Having dealt with WJ parts for years I am still not impressed. The surface quality is terrible without another cutting tool going through it (whether that's a drill, a reamer, or an end-mill). We accepted it on some prototypes several times, including many aluminum parts (up to 2" thick). But any time we wanted to bring the parts to production quality (aerospace) there was no way to justify WJ because the clean-up took just as long as placing the stock on a milling machine and doing the whole thing there. Couldn't even use it for tooling because the accuracy isn't there.

Admittedly, we make parts where fatigue, corrosion, load distribution, and the consequences of failure are concerns that must be actively prevented. If you're making parts that can remain in service even when corrosion or cracks are found, then, yeah, whatever...

No one believes the theory except the one who developed it. Everyone believes the experiment except the one who ran it.

RE: Water Jet Cut Holes

SparWeb, I totally agree with your words.

ps: the parts are for off road racers and we break a lot of prototypes before we decide on which part goes into production made "the right way". Right now we need cheap parts to break out in the desert to see what works. I love my job!

RE: Water Jet Cut Holes

Yup, building your own toys is almost as much fun as BREAKING your own toys! Why is that??

No one believes the theory except the one who developed it. Everyone believes the experiment except the one who ran it.

RE: Water Jet Cut Holes

Quote (BUGGAR)

The diameters of the 0.25 and 0.375 holes measured, average between bumps, at 0.30 and 0.40 inch respectively.

Reamers are only intended to remove very small amounts of material from the ID surface of a hole already machined cylindrical and just slightly undersize. As others noted, if you have to set the plate up to finish ream the holes to close tolerances, it should not cost much more to start by drilling those .25/.375 dia holes in the same set up. Plus, by drilling you'll get the benefit of more precise positional location of the holes, and less wear/tear on your reamers.

RE: Water Jet Cut Holes

One thing to watch on water jet cut parts, is that a lot of water jetters use Garnet as an abrasive media.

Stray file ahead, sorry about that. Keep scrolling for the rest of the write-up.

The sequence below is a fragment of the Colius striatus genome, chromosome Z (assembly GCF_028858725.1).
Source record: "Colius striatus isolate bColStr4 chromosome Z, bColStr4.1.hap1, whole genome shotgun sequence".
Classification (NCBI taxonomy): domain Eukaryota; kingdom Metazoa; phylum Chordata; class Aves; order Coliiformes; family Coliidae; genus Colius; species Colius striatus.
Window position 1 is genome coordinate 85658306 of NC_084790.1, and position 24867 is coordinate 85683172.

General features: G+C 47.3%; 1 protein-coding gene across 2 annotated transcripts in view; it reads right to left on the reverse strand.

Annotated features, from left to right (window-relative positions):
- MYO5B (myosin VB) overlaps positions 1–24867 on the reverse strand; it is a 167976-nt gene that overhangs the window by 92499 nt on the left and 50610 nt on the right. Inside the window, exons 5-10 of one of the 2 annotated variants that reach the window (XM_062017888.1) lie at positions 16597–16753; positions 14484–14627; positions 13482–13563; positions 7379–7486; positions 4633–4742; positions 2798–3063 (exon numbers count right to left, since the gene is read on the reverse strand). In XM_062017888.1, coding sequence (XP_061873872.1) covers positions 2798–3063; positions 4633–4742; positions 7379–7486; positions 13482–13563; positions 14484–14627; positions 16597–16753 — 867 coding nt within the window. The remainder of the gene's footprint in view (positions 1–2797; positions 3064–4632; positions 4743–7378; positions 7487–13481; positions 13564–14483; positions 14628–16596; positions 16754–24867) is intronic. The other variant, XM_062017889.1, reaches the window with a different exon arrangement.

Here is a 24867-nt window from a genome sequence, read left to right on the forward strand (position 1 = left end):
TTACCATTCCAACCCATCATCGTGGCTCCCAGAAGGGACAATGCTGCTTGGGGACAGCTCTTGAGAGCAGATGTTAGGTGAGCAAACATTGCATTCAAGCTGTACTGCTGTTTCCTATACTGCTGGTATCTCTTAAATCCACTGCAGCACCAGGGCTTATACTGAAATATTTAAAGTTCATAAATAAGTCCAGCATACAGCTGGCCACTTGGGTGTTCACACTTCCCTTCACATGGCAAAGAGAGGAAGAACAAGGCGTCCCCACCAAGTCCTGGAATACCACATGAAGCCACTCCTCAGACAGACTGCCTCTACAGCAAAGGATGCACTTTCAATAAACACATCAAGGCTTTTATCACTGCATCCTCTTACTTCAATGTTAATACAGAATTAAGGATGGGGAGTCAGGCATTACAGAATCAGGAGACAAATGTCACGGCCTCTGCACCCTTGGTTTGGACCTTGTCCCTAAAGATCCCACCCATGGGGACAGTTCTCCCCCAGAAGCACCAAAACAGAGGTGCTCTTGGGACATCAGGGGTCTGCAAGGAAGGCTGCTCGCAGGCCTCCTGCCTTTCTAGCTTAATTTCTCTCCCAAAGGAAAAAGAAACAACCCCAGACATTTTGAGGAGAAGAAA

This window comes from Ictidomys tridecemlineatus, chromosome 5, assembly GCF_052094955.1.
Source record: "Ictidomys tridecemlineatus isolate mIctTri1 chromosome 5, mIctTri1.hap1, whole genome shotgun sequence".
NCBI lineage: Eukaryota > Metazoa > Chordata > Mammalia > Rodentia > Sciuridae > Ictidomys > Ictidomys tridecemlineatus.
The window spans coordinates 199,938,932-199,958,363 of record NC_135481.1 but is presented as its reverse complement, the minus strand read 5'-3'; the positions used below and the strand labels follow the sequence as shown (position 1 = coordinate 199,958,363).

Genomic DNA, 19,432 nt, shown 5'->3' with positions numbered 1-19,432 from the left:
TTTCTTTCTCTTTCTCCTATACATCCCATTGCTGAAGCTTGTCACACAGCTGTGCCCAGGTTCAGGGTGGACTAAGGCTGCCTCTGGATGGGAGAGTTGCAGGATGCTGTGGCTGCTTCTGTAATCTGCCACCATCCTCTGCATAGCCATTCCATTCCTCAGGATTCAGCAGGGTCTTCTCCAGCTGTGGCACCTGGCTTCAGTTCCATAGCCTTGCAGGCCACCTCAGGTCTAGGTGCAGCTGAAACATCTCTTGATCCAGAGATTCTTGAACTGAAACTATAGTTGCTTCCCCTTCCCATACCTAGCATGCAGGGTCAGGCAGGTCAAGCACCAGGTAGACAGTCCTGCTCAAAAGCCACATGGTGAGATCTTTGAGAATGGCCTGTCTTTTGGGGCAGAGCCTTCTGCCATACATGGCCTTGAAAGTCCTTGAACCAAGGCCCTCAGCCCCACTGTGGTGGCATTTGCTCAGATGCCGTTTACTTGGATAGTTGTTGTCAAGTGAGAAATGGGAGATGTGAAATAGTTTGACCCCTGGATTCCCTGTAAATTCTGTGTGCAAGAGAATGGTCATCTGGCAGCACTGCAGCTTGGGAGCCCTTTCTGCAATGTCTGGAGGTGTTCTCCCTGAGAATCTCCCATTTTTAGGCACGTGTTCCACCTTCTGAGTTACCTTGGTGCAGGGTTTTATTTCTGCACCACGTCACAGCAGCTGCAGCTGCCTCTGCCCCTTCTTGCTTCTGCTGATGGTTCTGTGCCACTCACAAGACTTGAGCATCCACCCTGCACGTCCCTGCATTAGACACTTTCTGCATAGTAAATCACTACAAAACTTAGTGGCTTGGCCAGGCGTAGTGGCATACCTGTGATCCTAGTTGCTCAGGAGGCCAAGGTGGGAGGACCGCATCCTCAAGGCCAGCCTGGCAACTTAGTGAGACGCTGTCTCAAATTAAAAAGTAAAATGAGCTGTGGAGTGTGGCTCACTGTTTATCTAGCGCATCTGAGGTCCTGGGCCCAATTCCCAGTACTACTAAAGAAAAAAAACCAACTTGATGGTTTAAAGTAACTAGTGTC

When I was working for a living, we had several hundred parts made, with a certain hole, piloted in, to be drilled out to size later.
We noticed holes getting undersized. When we investigated, we discovered that the dust on the parts was actually pulverized media ( Garnet.), and it was wearing the drill bits.
After we started pressure washing the parts, before we drilled them the problem went away.

You are judged not by what you know, but by what you can do.

RE: Water Jet Cut Holes

B.E. - how long did it take to realize those were the shiniest bits they had ever seen?

RE: Water Jet Cut Holes

berkshire, that was a good point. Wire brushing exterior cut surfaces of similar steel parts seemed to create more of a "powder" than I would have expected. The aluminum cut surfaces are matte grey and I will explore them today. I have to find out what abrasive they use. There also seems to be a lot of variation in quality between different machines and operators. This is like welding.

RE: Water Jet Cut Holes

As a point of reference, a former shop used to drill a 1.5" dia. hole through 2" 2024-T4 aluminum in six seconds, using a carbide spade drill in a CNC mill, with no pilot hole, with a really nice finish, suitable for a binocular load cell.

According to my calculations, verified by real time load meters,
the operation loaded the 10HP spindle motors to 13.5HP, which was allowed for a short time per the machine's documentation.

The fun part for me was watching the (short, perfect) chips fly up and bounce off the high ceiling.
Of course, I didn't have to sweep the wet chips off the floor.

Mike Halloran
Pembroke Pines, FL, USA

RE: Water Jet Cut Holes

Waterjet is perfect for many operations. Tight tolerance holes with accurately located centers is not one of them. Note: a better finish is usually the result of slower travel speed, which is more expensive...

RE: Water Jet Cut Holes

After seeing the youtube video, I had to try a wood spade bit in a cheap drill press. It sort of worked. I got a three quarter hole in a three quarter T651 plate but it was peck and lift, peck and lift all the way. The chips were barely foil thick but showed a nice shear pattern. No chatter. It took forever but the hole was beautiful. And the motor HOT.

RE: Water Jet Cut Holes

Uhmm... I don't think he meant a wood spade bit... Though I did have to watch the YouTube video and I'll imagine it sure did get hot.


Engineering is not the science behind building. It is the science behind not building.